Thailand is currently working on same-sex marriage legislation. Earlier this year, 13 Japanese couples sued for same-sex marriage in different jurisdictions in Japan. Last year, Hong Kong granted same-sex spousal visas for binational couples.

Thousands march in Belfast for marriage equality

The partner of slain lesbian Irish journalist Lyra McKee led a march in Belfast, Northern Ireland last Saturday, joined by thousands of same-sex couples demanding marriage equality.

Sara Canning had planned to marry McKee, who was killed April 18 while covering a raid on the New IRA compound in Derry.

Northern Ireland is the only region of the United Kingdom where same-sex marriage isn't legal.

Canning, wearing a "Love Equality" T-shirt, asked the crowd of around 8,000 people in Writer's Square, "Why should we not be afforded the same rights in marriage" as the rest of the United Kingdom?

"We pay our taxes, we are governed by the same laws, we live deeply, and we love dearly," she continued, according to the Mirror Herald, "Why should we not be afforded the same rights in marriage?"

John O'Doherty, director of Rainbow Project, added, "I stand today with my better half, the love of my life — angry and frustrated — that another year has passed without our love being recognized as equal under the law."

Protesters called upon British Prime Minister Theresa May to bypass the Democratic Unionist Party and introduce legislation in the British parliament in Westminster.

The DUP is a key ally of May.

The party has blocked attempts to legislate same-sex marriage despite public support. It has also been in a two-year stalemate with Sinn Fein, the large Irish nationalist party.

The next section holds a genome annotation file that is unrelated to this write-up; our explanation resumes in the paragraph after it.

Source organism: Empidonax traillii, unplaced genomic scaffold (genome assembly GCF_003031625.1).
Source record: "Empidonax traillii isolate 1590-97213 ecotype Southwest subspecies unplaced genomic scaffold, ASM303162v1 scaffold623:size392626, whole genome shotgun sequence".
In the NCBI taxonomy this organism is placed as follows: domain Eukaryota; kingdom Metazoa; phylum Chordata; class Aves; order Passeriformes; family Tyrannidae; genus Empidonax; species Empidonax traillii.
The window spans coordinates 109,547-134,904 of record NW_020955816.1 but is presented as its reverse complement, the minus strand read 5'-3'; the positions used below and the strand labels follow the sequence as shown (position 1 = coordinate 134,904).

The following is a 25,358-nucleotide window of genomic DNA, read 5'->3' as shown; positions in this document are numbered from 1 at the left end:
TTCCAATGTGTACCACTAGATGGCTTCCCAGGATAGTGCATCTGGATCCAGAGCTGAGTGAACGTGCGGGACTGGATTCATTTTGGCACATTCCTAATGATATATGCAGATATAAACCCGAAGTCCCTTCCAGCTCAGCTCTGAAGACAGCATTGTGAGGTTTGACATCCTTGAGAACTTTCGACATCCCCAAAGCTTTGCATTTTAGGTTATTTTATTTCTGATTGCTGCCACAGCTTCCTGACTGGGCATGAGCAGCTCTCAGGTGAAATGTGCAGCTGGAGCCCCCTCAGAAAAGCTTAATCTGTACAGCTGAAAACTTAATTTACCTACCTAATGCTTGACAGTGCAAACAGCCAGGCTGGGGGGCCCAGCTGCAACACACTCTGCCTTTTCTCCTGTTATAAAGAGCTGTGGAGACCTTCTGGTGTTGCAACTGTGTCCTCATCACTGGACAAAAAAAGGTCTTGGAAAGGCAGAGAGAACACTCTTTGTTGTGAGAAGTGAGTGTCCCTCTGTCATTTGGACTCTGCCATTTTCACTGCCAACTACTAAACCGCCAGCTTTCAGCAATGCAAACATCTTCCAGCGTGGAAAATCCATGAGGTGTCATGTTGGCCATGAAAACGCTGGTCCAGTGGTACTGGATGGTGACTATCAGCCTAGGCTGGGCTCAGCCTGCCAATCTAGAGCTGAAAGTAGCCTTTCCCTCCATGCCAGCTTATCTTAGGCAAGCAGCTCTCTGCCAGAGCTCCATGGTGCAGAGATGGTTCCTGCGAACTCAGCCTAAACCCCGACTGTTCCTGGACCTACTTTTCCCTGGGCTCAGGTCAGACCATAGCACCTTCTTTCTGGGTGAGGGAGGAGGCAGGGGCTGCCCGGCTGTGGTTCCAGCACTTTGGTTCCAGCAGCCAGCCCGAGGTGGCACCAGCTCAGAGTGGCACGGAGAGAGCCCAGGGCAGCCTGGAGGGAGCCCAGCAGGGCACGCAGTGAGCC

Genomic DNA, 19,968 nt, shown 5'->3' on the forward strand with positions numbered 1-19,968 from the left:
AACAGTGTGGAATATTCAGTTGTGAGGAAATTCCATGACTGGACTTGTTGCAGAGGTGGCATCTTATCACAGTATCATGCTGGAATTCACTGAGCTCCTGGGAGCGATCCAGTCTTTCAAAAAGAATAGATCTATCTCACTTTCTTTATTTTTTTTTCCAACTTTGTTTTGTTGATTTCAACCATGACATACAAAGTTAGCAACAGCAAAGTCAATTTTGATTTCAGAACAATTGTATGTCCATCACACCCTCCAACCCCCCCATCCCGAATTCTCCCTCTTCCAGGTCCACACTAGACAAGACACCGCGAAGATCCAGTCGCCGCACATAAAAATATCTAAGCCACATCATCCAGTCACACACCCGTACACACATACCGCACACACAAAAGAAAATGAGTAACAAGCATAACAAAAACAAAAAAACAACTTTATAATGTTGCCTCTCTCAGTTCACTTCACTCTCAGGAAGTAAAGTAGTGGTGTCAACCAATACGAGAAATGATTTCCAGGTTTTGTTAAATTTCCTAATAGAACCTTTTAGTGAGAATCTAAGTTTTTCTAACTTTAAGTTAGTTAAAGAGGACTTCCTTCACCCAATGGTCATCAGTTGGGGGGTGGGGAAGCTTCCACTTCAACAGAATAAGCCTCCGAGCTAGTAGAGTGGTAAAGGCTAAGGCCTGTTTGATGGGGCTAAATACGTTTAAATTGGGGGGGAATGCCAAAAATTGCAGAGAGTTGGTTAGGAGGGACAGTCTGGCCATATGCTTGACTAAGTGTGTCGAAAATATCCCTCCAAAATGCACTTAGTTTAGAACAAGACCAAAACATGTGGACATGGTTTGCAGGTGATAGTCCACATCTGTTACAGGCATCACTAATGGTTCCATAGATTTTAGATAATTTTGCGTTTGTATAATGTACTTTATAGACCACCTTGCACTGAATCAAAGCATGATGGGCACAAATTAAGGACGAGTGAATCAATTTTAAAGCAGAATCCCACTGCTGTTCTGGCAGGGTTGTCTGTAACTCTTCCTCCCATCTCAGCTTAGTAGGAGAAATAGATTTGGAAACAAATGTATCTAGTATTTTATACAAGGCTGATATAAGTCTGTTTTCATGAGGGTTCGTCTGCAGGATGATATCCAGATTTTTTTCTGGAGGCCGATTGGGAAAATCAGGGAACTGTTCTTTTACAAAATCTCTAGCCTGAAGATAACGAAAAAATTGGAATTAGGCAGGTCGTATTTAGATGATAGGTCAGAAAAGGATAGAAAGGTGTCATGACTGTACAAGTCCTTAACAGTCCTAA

The Herald reported that Canning said she asked May to legalize same-sex marriage to honor McKee.

May, along with many prominent political figures, condemned McKee's murder and attended her funeral at St. Anne's Cathedral.

Binational lesbian couple's case moves forward

A federal judge ruled that a United States-Italian lesbian couple's case against the State Department for refusing to recognize the birthright citizenship of their son will go to trial.

The judge denied the government's motion to dismiss the case, according to a May 15 Immigration Equality news release.

Immigration Equality is representing the family, along with pro bono counsel Sullivan and Cromwell, LLP.

U.S. citizen Allison Blixt and her Italian wife, Stefania Zaccari, filed their case against the State Department in January 2018 for refusing to recognize U.S. citizenship of their son, Lucas Zaccari, 4, because Zaccari is the birth mother.

The couple wants to return to the U.S. with Lucas and his younger brother, Massi, who was carried by Blixt and has birthright U.S. citizenship, but they haven't been able to because Lucas wasn't granted U.S. citizenship. Instead, the family continues to live in London.

"Though we wish we never had to fight this battle, we are relieved and reassured that our case is moving forward," said Blixt in the release.

The couple is one of two who have sued the State Department over birthright citizenship for their children.

In February, a federal judge ruled in favor of binational couple Andrew Dvash-Banks and Elad Dvash-Banks on behalf of their young son, Ethan Dvash-Banks.

The Dvash-Banks family's situation was similar to Blixt-Zaccari family.

Ethan Dvash-Banks is biologically connected to his Israeli father, Elad Dvash-Banks, while his twin brother, Aiden Dvash-Banks, is biologically connected to his American father, Andrew Dvash-Banks. Aiden was granted U.S. citizenship.

The judge recognized Ethan Dvash-Banks' birthright citizenship, "stating that the law doesn't require a biological connection between a married U.S. citizen and their child to pass on citizenship," according to the release.

The State Department appealed the Dvash-Banks ruling to the 9th U.S. Circuit Court of Appeals this month.

Got international LGBT news tips? Call or send them to Heather Cassell at Skype: heather.cassell or [email protected].